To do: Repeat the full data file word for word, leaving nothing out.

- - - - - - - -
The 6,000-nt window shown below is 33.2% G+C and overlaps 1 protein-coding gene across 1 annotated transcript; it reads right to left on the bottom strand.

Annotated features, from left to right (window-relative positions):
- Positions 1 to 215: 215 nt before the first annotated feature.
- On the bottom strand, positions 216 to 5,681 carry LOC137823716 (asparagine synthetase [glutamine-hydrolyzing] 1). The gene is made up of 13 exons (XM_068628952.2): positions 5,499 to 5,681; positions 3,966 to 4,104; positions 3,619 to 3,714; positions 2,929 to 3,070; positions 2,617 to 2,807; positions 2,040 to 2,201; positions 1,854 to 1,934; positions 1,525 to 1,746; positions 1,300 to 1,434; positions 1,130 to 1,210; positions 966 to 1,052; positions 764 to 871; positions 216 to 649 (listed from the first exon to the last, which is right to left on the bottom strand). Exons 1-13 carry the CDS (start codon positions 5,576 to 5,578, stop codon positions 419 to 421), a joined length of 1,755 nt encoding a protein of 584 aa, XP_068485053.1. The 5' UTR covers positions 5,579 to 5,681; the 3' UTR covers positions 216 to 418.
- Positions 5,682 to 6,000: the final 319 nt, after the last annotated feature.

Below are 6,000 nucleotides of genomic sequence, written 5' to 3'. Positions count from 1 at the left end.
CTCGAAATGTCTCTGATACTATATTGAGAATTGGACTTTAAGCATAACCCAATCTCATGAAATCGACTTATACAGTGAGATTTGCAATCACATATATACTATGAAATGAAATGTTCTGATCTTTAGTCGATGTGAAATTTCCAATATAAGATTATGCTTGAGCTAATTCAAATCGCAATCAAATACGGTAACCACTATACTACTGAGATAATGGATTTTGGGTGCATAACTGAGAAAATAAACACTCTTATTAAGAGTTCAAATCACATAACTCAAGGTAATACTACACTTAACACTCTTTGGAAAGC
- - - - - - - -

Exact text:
The 6,000-nt window shown below is 33.2% G+C and overlaps 1 protein-coding gene across 1 annotated transcript; it reads right to left on the bottom strand.

Annotated features, from left to right (window-relative positions):
- Positions 1 to 215: 215 nt before the first annotated feature.
- On the bottom strand, positions 216 to 5,681 carry LOC137823716 (asparagine synthetase [glutamine-hydrolyzing] 1). The gene is made up of 13 exons (XM_068628952.2): positions 5,499 to 5,681; positions 3,966 to 4,104; positions 3,619 to 3,714; positions 2,929 to 3,070; positions 2,617 to 2,807; positions 2,040 to 2,201; positions 1,854 to 1,934; positions 1,525 to 1,746; positions 1,300 to 1,434; positions 1,130 to 1,210; positions 966 to 1,052; positions 764 to 871; positions 216 to 649 (listed from the first exon to the last, which is right to left on the bottom strand). Exons 1-13 carry the CDS (start codon positions 5,576 to 5,578, stop codon positions 419 to 421), a joined length of 1,755 nt encoding a protein of 584 aa, XP_068485053.1. The 5' UTR covers positions 5,579 to 5,681; the 3' UTR covers positions 216 to 418.
- Positions 5,682 to 6,000: the final 319 nt, after the last annotated feature.

Below are 6,000 nucleotides of genomic sequence, written 5' to 3'. Positions count from 1 at the left end.
CTCGAAATGTCTCTGATACTATATTGAGAATTGGACTTTAAGCATAACCCAATCTCATGAAATCGACTTATACAGTGAGATTTGCAATCACATATATACTATGAAATGAAATGTTCTGATCTTTAGTCGATGTGAAATTTCCAATATAAGATTATGCTTGAGCTAATTCAAATCGCAATCAAATACGGTAACCACTATACTACTGAGATAATGGATTTTGGGTGCATAACTGAGAAAATAAACACTCTTATTAAGAGTTCAAATCACATAACTCAAGGTAATACTACACTTAACACTCTTTGGAAAGC